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Teens vie for whale of a win in ocean sciences bowl

| Sunday, Feb. 24, 2008, 12:00 p.m.

Can anyone explain Darwin's theory of coral reef formation•

Students at the Penguin Bowl on Saturday had three minutes to answer that question in writing. Darwin reasoned that reef-building corals would continue to build reefs upward toward the sunlight even if the bedrock below was sinking.

The Penguin Bowl, held at the Pittsburgh Zoo & PPG Aquarium, is one of 25 such regional competitions across the country this month and next leading up to the National Ocean Sciences Bowl. Winners of each regional contest travel to the final competition in Seward, Alaska, in April.

Some 120 students from 16 schools in Ohio, Pennsylvania and Kentucky participated in the Pittsburgh competition yesterday.

"These questions can be hard. Others study a lot. We just come here to have a good time," said Harry Sekovich, 15, of East Palestine High School in East Palestine, Ohio, a member of the school's four-person team.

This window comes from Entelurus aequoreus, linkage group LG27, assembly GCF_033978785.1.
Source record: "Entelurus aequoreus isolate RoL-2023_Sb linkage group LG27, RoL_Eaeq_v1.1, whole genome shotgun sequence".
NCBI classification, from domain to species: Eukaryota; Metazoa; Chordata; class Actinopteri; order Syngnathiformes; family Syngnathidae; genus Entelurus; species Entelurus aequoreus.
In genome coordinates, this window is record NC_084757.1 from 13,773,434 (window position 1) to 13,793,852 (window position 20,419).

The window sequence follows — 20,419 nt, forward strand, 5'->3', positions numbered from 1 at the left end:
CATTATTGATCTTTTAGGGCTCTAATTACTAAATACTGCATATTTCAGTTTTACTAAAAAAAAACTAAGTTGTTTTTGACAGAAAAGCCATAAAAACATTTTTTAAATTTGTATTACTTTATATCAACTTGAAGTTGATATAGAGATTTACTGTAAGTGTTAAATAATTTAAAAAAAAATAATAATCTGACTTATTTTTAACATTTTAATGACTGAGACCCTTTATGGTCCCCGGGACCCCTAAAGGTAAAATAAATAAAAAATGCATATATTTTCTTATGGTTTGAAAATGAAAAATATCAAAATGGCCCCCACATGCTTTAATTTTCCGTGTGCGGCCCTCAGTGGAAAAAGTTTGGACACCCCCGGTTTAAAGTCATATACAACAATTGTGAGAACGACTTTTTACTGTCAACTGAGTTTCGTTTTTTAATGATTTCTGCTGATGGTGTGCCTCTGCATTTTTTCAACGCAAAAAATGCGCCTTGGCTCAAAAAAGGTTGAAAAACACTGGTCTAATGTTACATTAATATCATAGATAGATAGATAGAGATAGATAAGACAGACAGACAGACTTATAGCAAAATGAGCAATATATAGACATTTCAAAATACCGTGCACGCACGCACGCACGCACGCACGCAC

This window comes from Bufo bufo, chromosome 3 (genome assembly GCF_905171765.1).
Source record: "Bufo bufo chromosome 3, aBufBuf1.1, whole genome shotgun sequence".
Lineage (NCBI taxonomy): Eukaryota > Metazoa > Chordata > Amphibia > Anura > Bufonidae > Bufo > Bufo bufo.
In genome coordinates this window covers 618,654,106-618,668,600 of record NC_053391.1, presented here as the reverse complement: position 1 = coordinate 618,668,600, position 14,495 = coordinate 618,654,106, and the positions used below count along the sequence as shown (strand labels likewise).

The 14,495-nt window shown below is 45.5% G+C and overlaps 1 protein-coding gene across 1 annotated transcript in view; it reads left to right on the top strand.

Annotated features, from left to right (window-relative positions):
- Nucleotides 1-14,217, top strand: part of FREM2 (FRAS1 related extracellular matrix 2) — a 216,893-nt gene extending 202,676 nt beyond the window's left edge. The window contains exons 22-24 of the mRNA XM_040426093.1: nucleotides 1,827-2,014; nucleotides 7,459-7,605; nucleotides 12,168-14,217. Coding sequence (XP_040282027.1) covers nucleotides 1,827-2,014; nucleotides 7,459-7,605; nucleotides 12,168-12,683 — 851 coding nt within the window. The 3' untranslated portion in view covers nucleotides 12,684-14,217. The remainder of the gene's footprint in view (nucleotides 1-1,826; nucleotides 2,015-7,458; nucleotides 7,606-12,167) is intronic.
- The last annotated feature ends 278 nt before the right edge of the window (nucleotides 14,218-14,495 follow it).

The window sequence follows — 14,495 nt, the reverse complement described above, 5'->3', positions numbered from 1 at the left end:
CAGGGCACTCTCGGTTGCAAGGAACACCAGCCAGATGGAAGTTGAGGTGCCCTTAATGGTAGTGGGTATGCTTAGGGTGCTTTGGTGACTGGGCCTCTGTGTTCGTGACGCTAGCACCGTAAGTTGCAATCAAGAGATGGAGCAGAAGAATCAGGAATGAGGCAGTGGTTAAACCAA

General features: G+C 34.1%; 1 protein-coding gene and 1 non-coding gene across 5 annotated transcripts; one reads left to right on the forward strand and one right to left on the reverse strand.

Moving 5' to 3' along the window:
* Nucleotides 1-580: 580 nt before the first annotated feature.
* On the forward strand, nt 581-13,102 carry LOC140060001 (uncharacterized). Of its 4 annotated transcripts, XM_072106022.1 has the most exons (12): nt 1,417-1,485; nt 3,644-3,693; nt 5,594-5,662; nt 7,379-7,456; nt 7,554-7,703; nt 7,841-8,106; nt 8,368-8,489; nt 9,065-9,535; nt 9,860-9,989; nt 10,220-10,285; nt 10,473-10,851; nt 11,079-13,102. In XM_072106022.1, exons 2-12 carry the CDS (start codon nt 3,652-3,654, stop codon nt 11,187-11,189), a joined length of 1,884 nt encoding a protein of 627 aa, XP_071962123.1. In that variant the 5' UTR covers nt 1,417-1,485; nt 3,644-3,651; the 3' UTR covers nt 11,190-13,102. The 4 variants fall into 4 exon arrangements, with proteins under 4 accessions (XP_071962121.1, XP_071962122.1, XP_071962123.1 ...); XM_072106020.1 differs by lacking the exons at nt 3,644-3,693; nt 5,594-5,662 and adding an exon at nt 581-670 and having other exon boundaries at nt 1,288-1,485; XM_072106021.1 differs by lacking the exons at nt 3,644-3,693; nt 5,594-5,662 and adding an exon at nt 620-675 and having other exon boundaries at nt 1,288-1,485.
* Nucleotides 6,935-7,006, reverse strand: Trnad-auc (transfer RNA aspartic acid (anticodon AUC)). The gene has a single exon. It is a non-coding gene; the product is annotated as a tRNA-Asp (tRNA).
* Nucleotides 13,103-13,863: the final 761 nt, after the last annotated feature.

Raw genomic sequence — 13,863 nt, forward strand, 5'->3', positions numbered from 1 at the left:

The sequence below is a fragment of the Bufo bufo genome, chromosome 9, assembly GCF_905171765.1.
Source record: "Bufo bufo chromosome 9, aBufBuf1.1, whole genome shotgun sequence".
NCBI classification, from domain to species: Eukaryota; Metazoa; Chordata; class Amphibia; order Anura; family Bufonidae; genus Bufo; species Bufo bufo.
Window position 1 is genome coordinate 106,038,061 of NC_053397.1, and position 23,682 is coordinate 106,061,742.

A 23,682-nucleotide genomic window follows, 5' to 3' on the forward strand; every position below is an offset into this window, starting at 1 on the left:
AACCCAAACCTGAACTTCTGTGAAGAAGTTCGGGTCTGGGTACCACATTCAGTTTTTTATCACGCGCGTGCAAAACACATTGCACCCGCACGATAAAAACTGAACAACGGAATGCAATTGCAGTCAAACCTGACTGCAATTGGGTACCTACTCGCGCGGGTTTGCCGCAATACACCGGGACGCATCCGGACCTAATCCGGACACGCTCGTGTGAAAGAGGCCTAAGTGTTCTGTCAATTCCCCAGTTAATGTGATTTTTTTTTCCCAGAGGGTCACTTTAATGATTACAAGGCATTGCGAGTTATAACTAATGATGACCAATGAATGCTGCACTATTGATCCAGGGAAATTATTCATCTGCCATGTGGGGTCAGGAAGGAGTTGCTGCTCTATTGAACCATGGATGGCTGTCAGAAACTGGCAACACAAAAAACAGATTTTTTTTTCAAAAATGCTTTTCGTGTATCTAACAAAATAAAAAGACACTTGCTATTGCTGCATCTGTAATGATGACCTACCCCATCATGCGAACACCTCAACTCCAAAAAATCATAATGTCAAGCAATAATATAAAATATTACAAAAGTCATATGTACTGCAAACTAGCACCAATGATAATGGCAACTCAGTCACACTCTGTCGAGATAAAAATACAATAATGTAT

Having fun is perfectly fine with Sekovich's 10th grade biology teacher, Bonnie Sansenbaugher, who is particularly proud that one former student who attended the Penguin Bowl is now studying marine biology at the University of Hawaii.

"We do not have ocean science in our school. There are only 400 students in the school," she said.

Other teams, like the two teams from State College Area High School in State College, put more time into preparation for the bowl. The school's A team won yesterday's event and will travel to the Alaska final. Students from State College have traveled to final competitions in Long Beach, Calif. and Stony Brook, Long Island, N.Y., in past years.

"We have been meeting after school since August to prepare for this," said A team member Molly Kozminsky, 15, of State College, who says she likes the rapid-fire game show formant and even tried out for Jeopardy once.

Even the best prepared teams are sometimes stumped by a curveball nonscience question.

Yesterday, students were able to quickly identify Jules Verne's underwater science fiction book featuring Captain Nemo -- "Twenty Thousand Leagues Under the Sea."

But last year students were speechless when asked to identify J.M.W. Turner. He is a 19th century British artist renowned for his paintings of the sea.

Said Kozminsky, "How were we supposed to know that?"

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